Common sense helps advocacy

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A case of discrimination in the workplace reported this week could be just what it takes, unfortunately, for some to dismiss affirmative action.

We hope that won’t be a result, since there is no doubt such factors as race and skin colour have been a barrier to people over the years. But this finding by a human rights board in the province has elements that many will find bizarre or perhaps disturbing.

Rachel Brothers, formerly employed by Nova Scotia’s Black Educators Association, claimed discrimination by another staff member who said she wasn’t black enough to represent the association. Brothers, who was working as a regional educator, identifies herself as biracial.

The independent human rights board agreed with her claim that she was wrongly fired and ordered the association to pay Brothers $11,000 in general damages and lost income. In the account presented to the human rights board, Brothers described being continually undermined and faced with appalling behaviour from a subordinate staff member, who used the comment about not being black enough.

First of all, it would behoove us to recognize the aim of the Black Educators Association. It was founded in 1969 to help both children and adults from the black community benefit from the education system. Like any advocacy organization established to help people who have been disadvantaged or left struggling in the system at large, this association has a noble purpose.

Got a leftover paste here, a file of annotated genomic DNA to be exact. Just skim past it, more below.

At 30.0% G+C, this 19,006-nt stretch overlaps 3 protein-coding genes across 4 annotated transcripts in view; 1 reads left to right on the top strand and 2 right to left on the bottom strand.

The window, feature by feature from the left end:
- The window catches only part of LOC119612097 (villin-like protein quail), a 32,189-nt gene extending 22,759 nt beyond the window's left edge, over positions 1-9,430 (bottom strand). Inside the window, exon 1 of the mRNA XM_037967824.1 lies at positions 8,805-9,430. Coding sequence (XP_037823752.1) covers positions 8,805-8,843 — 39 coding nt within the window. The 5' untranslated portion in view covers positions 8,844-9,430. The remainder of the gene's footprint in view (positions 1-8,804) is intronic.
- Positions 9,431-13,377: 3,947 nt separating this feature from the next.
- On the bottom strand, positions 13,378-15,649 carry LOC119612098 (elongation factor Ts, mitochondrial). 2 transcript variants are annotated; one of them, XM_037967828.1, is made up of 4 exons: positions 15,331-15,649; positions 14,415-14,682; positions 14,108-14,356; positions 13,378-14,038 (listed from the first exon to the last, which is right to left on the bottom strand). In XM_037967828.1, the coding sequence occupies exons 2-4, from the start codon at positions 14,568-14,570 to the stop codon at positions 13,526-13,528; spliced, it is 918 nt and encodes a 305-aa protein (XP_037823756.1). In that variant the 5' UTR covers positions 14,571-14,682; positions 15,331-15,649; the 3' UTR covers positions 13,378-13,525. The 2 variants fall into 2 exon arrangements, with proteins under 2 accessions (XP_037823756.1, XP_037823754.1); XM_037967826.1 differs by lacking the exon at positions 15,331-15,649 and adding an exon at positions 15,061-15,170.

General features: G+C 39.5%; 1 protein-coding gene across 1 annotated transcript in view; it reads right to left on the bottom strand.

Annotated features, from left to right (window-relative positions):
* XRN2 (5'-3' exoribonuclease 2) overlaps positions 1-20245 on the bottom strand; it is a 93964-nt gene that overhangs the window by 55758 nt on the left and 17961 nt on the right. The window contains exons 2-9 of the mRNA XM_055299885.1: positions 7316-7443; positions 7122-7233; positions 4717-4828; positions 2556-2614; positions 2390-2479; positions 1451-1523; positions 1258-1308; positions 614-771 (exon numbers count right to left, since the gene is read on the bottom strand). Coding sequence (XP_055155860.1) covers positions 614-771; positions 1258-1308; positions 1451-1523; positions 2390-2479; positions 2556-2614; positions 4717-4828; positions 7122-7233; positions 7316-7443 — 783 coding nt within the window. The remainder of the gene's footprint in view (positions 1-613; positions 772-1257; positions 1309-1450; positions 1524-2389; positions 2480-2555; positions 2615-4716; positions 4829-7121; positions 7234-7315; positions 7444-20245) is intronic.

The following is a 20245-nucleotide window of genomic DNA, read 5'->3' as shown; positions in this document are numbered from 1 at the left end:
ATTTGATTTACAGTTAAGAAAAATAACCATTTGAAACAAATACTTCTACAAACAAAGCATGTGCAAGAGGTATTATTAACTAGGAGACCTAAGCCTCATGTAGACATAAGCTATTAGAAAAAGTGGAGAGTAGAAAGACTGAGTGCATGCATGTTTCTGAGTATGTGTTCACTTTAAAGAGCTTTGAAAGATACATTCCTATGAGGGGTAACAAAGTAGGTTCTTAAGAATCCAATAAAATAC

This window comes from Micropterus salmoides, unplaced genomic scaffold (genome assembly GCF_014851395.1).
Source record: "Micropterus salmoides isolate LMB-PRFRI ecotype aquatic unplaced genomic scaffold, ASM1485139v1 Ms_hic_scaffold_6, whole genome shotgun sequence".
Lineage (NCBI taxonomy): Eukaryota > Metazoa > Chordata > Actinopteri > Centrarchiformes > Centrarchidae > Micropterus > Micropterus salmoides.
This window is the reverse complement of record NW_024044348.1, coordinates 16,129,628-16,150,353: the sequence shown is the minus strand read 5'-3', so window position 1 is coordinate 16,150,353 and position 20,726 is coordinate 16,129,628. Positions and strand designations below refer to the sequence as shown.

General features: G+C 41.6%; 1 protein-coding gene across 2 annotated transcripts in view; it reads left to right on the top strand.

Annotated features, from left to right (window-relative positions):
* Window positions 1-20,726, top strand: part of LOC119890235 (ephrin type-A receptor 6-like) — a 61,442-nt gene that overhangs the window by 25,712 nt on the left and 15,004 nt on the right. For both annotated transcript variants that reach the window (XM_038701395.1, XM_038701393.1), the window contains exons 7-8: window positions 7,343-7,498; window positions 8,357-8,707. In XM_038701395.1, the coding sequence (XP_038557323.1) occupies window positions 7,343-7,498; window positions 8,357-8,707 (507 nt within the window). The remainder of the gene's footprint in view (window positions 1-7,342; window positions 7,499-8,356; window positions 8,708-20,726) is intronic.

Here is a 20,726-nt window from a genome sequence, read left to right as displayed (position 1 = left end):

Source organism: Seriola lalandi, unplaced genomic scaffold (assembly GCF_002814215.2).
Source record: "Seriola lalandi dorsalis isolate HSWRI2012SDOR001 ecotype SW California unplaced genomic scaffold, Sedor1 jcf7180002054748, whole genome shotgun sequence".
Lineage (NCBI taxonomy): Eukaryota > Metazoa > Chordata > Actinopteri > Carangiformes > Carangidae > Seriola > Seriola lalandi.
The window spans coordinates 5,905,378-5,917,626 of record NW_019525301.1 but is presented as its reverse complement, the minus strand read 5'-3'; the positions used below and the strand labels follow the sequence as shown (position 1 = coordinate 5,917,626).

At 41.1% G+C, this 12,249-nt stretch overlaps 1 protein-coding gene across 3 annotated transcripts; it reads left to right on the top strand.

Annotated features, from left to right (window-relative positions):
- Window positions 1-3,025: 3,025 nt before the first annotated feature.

Too noble, too relevant is this purpose, in fact, to get caught up in something that sounds a lot like nasty office manners. The reason for such advocacy groups is to see that people aren’t denied opportunities for being too much or not enough this or that. We don’t want in any way to encourage the concept of shades of eligibility.

We have to acknowledge that in the past race has stood in the way of advancement for people of various backgrounds. But if it turns into a tit-for-tat contest, then no one gains any ground.

Geographic location: Nova Scotia

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